If anything good has emerged from austerity it's that our relationship with banks has been changed forever. We finally learned to distrust big business in 2015, though we haven't quite figured out yet what to do about it. In that context Lloyds' desperate, misjudged 'we're your friends, really' advert felt as outdated as Jeremy Corbyn's wardrobe.
John Lewis finally runs out of steam with the 593rd iteration of its cover-versioned sad-sad-sad-happy routine. A tired, misfiring cry-wank of a glory-years photocopy.
Andrex seems to be on a mission to make people spew up into their TV dinners, with this the latest in a long succession of adverts apparently intent on either discussing bodily matter in great detail - or inspiring their sudden emergence.
Nothing against Vauxhall, I just hate Jake Bugg - a man with a voice like a stress headache.
Aldi graduates to the same level as the usual Big Four suspects with an ad featuring one of those singing voices that sounds like a Victorian urchin has been rescued from a gin parlour then partially educated by an aristocrat. The result is an estuary whine less loveable than cholera.
Fuck off Postman Twat.
Appalling, insulting, patronising drivel that dares to compare Paloma Faith to Billie Holiday and a lady who plays football to Emmeline Pankhurst. Women - apparently these are your Gods? Lots of bonus points for being insufferably smug and boasting an abysmal soundtrack. The last shot of the young girl glancing across to the camera physically pains me. 'Women who rock'. Dear Christ.
Vote: Worst Adverts of 2015
Vote for your worst adverts of 2015 here. But think carefully - you can only choose one...
Finally, thanks to Jon 'Holmesy' Holmes for sending in this billboard spotted in Ealing. I have absolutely no bloody idea what the Hell is going on, but felt it deserved to be mentioned here.
Aren't banks great? They give you money and all sorts - and all they ask is that they are able to make money from the cash that we bank with them. It's almost utterly altruistic on their part. God bless banks - and bank adverts.
As this advert, released in time to celebrate Lloyds' 250th anniversary, tells us, they're there through good times and bad - you know, the times when they mis-sell PPI, launder money and attract more complaints to the financial ombudsman man than any other bank. Good old Lloyds!
And the good old Lloyds bank horse - representing how the brand is, er, horselike. And, just like horses, they've been helping the British people over the last 250 years, whether they're moving stuff, jumping over stuff or stepping on landmines on a French battlefield. Just like banks, when you think about it.
In any case, the black horse is one of the more recognisable financial brands - much more than Barclays' eagle or Halifax's big H. So it kinda makes sense that they're bringing it back in this advert. Nothing like a spot of recognition of a well-known avatar, after all.
Except that's bollocks really. On a personal level I have never had any meaningful interaction with a black horse, nor Lloyds. Nor any bank. They're a necessary - if unloved - facet of the modern world, like insurance, comparison websites and the booze that helps to numb the pain of it all.
I view the prospect of going to bank for absolutely any reason to be an exercise in Computer-Says-No frustration, long queues and being vaguely patronised. Frankly, that's how everyone feels when they go into a bank - and people who work in banks tend to belong to one of the few remaining professions that seem to require a combination of curtness, uselessness and rank condescension.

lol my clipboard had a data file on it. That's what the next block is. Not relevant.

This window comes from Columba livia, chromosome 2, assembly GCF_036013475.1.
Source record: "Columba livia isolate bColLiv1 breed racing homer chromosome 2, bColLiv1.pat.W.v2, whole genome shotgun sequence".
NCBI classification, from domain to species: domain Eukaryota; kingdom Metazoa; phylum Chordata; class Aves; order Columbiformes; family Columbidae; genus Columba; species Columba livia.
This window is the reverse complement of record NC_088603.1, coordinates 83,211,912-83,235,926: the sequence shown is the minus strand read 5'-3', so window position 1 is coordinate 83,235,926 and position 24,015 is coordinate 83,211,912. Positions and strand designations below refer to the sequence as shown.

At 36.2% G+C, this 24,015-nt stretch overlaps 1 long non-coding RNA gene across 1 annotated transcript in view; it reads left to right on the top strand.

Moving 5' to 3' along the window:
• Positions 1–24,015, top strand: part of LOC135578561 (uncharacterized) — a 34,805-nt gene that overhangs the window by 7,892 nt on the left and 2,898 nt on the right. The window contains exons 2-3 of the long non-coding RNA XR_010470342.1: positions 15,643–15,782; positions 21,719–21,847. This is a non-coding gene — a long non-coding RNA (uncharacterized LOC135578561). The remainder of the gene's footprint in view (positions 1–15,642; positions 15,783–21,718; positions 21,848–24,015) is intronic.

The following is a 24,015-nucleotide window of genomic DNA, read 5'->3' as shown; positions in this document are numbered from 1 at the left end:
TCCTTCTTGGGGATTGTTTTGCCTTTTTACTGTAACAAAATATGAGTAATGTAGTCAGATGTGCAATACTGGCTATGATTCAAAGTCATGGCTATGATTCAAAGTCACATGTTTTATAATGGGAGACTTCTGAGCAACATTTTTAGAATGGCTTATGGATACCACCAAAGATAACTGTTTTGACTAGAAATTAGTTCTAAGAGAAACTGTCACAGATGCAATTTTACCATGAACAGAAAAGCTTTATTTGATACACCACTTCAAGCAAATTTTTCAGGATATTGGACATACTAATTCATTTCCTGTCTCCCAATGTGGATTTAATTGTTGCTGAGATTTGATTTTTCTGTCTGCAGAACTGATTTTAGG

I recently went to a bank to pay in two old 50 quid notes to be told - I kid you not - that I'd have to take them to the Bank of England on Threadneedle Street, in person. This turned out to be as incorrect as it was absurd, but it's par for the course in terms of how unhelpful banks tend to be.
What's more, that black horse really doesn't engender much good will. Banks are about as toxic as politicians these days in the public's affections - ranked somewhere between ketamine psychosis and James Corden - so the appearance of the Lloyds horse is some magnitudes behind the likes of Tony The Tiger and the Smash robots as far as eliciting positive emotions go.
The use of the black horse here is rather like scheduling a Heroes of Comedy season on UK Gold, featuring interviews with the late Les Dawson, Rik Mayall and Peter Cook - but interspersed with monologues from George Osborne announcing benefit cuts to disabled people. It either misunderstands how virtually everyone views banks and bankers - or it simply doesn't care. It's like ISIS selling the sort of merchandise you see in a National Trust shop - erasers, jams and tea-towels - Tesco sending you its mixtape or The Conservative Party making its own pornographic DVDs.
Banks have utterly lost the public's trust, through their own horrible behaviour. They have shafted us, cheated us, lied to us again and again - and the only conclusion we can come to, since they have done it again and again, is that they're utterly unrepentant. And they offer glossy adverts in return. It's like someone stealing your life savings, writing off your car and burning down your house, then commiserating with an offer to buy you a pint with your own cash.
No doubt someone somewhere has been pointing to a Powerpoint display with the phrase 'recapturing trust' and 'restating values' next to a picture of a black horse, while Lloyds boffins nod and chew their expensive pens. And everyone involved in it - bosses, marketers, foot soldiers, consumers and regulators - know this dishonest advertising to be a massive lie on every level. It's a sticking plaster over a wound so ragged, festering and grievous - bailouts, bonuses, scandal, rigging; the things that have defined banks over the last decade - that it amounts to a colossal affront to everyone's intelligence. An appalling insult to terrible injury. The threat is barely implicit: let us do what we want, bail us out, leave us alone. If we go down we're taking you with us.
If you want a metaphor involving a horse to demonstrate the balance of power between the banks and us, don't think of a billowing, rippling steed running through Kent. Imagine waking up to a severed equine head under your duvet.